- What does it take to install panels? “Roof-mounted panels require workers to drill holes in your roof to install the platforms where the solar panels rest. The sizes of the holes depend on your roof’s foundation and material. These holes hold the fasteners which attach the solar panels to your roof. Like how roof construction normally works, solar panel installation requires workers to use flashing. Flashing is plastic or metal sheets that fit underneath the tiles or shingles of your roof. Workers then seal the flashing and the area around the fasteners to prevent the holes from allowing water to leak into your home.” (Source: Solar Alliance)
Because of the way the panels need to be installed, insurance companies have stopped the coverage of these panels and require a special coverage provided by the solar panel companies or an add-on from the insurance carrier.
Here are some concerns directly from a roofing professional:
1. Solar panel companies are not staying in business long enough to outlast their manufacturer’s warranty. This should be highly concerning for homeowners thinking about getting systems installed.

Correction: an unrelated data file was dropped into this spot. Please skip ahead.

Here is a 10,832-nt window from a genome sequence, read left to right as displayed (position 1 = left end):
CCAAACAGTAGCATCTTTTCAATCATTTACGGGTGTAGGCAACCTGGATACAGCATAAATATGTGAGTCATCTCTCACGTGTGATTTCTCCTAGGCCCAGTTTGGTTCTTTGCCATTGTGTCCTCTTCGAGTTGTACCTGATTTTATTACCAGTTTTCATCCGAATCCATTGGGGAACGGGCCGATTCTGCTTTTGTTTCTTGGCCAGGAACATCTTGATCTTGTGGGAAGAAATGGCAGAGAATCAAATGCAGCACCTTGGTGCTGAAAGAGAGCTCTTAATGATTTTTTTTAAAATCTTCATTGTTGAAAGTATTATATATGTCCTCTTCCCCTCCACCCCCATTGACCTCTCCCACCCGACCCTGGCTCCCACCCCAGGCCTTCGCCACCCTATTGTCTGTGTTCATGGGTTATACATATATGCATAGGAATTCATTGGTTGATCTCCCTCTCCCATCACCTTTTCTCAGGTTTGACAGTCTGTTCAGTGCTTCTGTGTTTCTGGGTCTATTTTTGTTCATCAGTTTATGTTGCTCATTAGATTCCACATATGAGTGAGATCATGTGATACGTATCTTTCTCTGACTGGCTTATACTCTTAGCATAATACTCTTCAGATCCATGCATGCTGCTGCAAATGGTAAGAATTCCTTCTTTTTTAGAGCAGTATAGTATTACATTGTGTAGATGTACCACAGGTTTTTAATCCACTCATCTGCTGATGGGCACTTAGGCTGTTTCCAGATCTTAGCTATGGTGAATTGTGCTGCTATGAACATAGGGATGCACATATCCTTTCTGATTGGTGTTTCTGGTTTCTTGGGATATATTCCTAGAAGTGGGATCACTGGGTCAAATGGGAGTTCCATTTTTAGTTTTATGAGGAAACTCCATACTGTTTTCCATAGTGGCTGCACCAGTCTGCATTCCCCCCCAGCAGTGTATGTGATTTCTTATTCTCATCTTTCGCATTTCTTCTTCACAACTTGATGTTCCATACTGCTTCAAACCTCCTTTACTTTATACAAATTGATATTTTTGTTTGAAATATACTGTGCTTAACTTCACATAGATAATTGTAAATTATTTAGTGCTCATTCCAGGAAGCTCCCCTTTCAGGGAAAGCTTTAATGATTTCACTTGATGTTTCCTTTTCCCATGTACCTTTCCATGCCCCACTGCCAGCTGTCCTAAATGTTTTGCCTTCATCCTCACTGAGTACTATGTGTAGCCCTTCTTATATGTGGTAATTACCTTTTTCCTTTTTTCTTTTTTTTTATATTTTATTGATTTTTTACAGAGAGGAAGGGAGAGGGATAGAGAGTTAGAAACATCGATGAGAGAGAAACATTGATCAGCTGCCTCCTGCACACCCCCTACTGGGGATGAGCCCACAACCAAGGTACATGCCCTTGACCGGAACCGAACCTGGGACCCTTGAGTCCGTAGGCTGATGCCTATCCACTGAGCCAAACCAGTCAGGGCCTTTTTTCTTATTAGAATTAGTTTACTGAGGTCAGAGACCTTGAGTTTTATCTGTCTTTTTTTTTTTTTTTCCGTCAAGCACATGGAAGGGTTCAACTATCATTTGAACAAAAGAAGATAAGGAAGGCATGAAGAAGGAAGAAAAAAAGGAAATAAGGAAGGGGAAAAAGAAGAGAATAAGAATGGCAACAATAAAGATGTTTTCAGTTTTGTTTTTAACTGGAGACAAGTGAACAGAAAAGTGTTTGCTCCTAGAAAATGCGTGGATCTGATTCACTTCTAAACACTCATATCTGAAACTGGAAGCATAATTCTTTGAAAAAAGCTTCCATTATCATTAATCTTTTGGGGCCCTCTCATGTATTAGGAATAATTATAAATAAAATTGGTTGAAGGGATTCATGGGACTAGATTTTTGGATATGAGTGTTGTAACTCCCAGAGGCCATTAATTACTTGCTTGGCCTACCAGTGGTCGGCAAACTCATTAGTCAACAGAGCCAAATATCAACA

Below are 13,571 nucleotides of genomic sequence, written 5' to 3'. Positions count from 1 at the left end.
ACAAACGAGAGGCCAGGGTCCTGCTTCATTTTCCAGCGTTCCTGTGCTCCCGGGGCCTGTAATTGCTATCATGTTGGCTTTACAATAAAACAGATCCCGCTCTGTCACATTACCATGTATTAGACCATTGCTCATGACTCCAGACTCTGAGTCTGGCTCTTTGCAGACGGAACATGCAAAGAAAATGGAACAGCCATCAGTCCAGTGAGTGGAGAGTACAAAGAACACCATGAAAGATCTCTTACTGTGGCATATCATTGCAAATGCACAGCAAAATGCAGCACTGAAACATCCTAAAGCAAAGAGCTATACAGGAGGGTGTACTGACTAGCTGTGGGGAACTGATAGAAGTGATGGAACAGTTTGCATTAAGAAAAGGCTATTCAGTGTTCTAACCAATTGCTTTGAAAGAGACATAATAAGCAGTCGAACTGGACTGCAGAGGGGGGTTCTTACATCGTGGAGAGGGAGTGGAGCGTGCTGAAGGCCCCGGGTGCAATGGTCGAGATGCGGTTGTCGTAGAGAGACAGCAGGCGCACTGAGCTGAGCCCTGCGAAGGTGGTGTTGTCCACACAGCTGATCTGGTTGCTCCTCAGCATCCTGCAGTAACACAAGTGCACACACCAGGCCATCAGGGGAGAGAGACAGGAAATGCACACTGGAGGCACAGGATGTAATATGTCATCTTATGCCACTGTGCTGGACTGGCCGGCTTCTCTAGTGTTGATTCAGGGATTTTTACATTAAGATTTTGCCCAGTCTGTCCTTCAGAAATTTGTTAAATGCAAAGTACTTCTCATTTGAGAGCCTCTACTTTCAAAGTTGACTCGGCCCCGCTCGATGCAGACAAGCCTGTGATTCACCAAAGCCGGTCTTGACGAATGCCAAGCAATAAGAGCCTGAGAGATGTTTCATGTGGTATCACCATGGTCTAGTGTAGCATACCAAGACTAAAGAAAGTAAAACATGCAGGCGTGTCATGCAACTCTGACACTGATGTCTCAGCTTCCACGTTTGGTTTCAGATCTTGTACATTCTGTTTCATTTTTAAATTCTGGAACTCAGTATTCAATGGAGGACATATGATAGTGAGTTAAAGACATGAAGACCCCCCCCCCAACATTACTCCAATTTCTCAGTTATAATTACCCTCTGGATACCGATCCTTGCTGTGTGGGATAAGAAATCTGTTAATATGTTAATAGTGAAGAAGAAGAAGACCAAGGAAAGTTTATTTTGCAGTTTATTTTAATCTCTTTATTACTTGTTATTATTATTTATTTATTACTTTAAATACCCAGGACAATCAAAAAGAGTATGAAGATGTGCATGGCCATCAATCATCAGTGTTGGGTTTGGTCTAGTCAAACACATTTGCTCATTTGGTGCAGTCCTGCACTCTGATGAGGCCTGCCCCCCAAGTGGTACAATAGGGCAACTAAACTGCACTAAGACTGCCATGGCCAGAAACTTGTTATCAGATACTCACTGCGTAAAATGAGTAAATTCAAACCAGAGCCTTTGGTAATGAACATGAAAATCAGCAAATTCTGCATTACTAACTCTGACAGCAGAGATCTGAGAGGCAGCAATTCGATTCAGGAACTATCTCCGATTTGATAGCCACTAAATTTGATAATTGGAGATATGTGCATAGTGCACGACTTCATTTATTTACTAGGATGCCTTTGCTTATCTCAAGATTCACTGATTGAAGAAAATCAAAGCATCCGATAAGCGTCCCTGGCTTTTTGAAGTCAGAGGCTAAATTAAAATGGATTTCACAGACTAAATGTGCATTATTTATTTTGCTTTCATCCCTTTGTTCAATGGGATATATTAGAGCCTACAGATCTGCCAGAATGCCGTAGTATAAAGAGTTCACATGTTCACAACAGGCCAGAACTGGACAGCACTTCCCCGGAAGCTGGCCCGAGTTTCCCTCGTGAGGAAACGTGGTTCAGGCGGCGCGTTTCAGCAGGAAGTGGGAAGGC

2. Solar cells dying after 15 years long with the converter not being able to convert the energy captured
3. Solar panel representatives sell you on the idea that energy prices will increase (which most likely they will), but they also don’t tell you that you won’t make your money back in the first 10 to 15 years. They initially sell you the idea that you’ll make your money back between the first 5 and 10 years but that doesn’t actually happen.
4. The tax credits aren’t enough to justify the savings you’re being sold.
5. If your roof is too old they can’t install the solar panels, so you end up having to pay for a new roof as well. Most companies will put the roof into the loan of the solar panels, thus incurring additional debt.